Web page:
Edmonton’s struggle to put the safety of road users first is on full display this summer, with an extra special challenge coming up at this week’s final city council meeting of the term.
We got new bike lanes, which some people didn’t like. Separated bike lanes, however, are going to keep people cycling, driving and walking safer in the long term. (And downtown isn’t the only place to be getting them, as construction wraps this summer on 83 Avenue in Old Strathcona, 106 Street and 76 Avenues through Queen Alexandra and surrounding neighbourhoods, west from downtown on 102 Avenue, among other extended and pending projects.)
We’re testing out some better uses of Jasper Avenue’s western stretches, to encourage the thousands of people living in Oliver to get out and enjoy their neighbourhood and main street. Again, some real trouble with the communication there.
And, in what might be the most mind-boggling example, we have city councillors openly pushing back against 30 km/h speed limits at playgrounds. Where children play. One of the most obvious kinds of vulnerable road users. There really can’t be a more obvious change for people’s safety.
Yet, the Community and Public Services Committee saw a heated discussion about this very option. With councillors Moe Banga and Ed Gibbons saying this was too much too fast for improving road safety. Other councillors on the committee, thankfully, pushed this ahead to the full city council meeting this week so the change didn’t just die before the election. The playground zones would still include schools, and expand the hours for all of them to 7:30 to 9 p.m. every single day.
Edmonton recently brought back 30 km/h speed limits around elementary schools. And in one year it’s already reducing injury collisions by a wide margin. School zones were expanded to junior highs this September.
If you think playgrounds are a good place to have slower speed limits, get in touch with your councillor today. Even if you think they’ll support playground zones, let them know so they have support on this important vote.
This is going to continue to be an issue even if city council approves playground zones because a push for lower speed limits is happening in Edmonton, among many other cities. The debate is going to be about 30 km/h in all neighbourhoods soon enough (or 40 km/h).
Somewhat related, St. Albert’s schools are a little safer after that city made changes to school zones after a child was killed a few years ago (another child was killed riding his bike this year).
— CTV Edmonton (@ctvedmonton) September 8, 2017
Around the city
While Edmonton waits to hear if it’s getting safe injection sites, the communities where the sites may go are still pushing back. The City is delaying an advisory committee which is supposed to monitor how the sites are working in the neighbourhoods east of downtown, but without much buy-in that plan is going to sit until the next council comes around after October.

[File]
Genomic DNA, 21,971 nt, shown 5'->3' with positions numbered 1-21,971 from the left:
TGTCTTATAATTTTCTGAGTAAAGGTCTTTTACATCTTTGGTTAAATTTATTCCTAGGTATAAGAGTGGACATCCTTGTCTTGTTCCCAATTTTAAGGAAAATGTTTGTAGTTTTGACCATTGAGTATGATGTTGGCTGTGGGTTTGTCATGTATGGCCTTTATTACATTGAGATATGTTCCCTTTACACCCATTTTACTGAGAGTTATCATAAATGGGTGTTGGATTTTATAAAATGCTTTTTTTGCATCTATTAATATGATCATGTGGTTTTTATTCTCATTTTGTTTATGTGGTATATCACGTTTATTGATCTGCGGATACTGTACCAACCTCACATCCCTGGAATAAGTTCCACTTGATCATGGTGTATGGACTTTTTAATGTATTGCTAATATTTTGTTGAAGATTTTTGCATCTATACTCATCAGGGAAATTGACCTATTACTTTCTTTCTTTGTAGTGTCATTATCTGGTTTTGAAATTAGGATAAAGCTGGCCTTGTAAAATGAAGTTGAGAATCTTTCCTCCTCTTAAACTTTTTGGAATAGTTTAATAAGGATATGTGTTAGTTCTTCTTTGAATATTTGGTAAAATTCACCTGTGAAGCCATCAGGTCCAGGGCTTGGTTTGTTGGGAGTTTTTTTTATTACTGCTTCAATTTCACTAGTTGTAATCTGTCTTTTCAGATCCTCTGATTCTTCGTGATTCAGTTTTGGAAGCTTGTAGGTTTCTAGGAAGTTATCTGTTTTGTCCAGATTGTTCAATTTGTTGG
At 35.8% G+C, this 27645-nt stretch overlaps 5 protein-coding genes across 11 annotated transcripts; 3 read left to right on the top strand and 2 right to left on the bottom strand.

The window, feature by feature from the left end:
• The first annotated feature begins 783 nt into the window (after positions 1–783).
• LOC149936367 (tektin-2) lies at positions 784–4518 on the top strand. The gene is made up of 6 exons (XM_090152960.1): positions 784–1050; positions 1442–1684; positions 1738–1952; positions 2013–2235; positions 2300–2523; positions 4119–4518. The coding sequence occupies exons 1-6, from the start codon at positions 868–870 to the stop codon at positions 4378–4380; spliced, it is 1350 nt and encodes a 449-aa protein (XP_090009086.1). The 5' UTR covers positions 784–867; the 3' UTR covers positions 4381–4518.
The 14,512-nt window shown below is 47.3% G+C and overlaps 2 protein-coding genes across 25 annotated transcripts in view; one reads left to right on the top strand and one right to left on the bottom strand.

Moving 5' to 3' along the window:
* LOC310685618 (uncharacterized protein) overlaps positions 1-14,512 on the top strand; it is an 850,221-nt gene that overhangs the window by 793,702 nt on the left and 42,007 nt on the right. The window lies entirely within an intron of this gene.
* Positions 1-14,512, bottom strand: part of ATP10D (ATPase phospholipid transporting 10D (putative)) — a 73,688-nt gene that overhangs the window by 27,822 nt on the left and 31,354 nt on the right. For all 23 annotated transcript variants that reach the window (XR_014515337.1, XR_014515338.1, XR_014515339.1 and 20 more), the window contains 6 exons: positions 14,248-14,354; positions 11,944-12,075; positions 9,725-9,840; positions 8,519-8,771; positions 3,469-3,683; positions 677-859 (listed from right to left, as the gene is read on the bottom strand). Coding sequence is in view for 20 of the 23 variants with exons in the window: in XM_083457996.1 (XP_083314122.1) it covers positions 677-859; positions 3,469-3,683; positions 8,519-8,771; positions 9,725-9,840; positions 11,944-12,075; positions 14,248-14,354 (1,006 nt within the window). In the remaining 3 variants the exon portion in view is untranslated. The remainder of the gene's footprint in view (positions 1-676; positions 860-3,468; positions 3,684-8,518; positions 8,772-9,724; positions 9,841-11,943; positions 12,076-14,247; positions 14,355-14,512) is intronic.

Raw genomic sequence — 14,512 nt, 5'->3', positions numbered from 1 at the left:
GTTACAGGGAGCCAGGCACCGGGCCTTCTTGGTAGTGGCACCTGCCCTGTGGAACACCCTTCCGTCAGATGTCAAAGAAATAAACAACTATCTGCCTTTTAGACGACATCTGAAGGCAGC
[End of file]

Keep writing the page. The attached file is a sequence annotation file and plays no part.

Meanwhile, drug use continues to be an issue at city hall, with opioid overdoses killing plenty of people, a lot of them in the neighbourhoods we’re talking about safe injection sites. So, it’s obvious better options for people using drugs is needed in our city core.
Second-stage shelters need to be part of wider affordable and supportive housing strategies. This is where someone, and their children, in need of a place to go after first heading to a domestic violence shelter, has somewhere to live while they get themselves healthy and safe longer-term.
Let’s talk about art a little bit! We’ve got a few new murals around Edmonton, one of which popped up a bit on the fly, and another that joins other community and neighbourhood murals in an effort to limit vandalism. We’ve also seen one of the Rust Magic murals tagged (twice now, actually) and Vue Weekly spoke to a street artist about the “code” of respecting the work of others.
Downtown Edmonton has its first new park in a generation, with Alex Decoteau Park officially opening over the weekend. Named for the first Indigenous police officer in Canada, it’s a nice pocket of green space between office towers. And it’s doggo approved!
Dog car crash. pic.twitter.com/9ht5JeALOp
— Courtney Theriault (@cspotweet) September 9, 2017
Last weekend all the Wongs came to Edmonton, and this weekend it was our own Mahs celebrating their history in the Edmonton area.
If you’ve been following these Headlines for a while you know I am fascinated by St. Albert’s struggles, fights and challenges related to building a new library. Since that City is looking to borrow money to build the new branch, it’s faced a lot of opposition, including a petition from thousands of residents. Now, plebiscite wording has been finalized for the October election ballot, which will ask St. Albertans about whether or not to build the new library, a new ice rink and a new aquatics facility. There’s also now a group fighting for the library. Like I said, there is a lot going on in his library story.
In the afternoon, the final City Council meeting of the term begins, at 1:30 p.m. That agenda is online. Monday’s meeting is planning and zoning decisions. The City Council meeting will continue Tuesday,and Wednesday if needed (agenda for that), with the big and bold kinds of items that have been in the news the last little while.
Agenda items include affordable housing and homelessness plans, the potential for a new provincial park in Edmonton’s southwest (and beyond), Northlands, working toward a regional transit service, DANDELIONS!!!, the bus to the airport, a whole bunch of private reports, and some historic designations. The meeting will stream live from Council Chambers.
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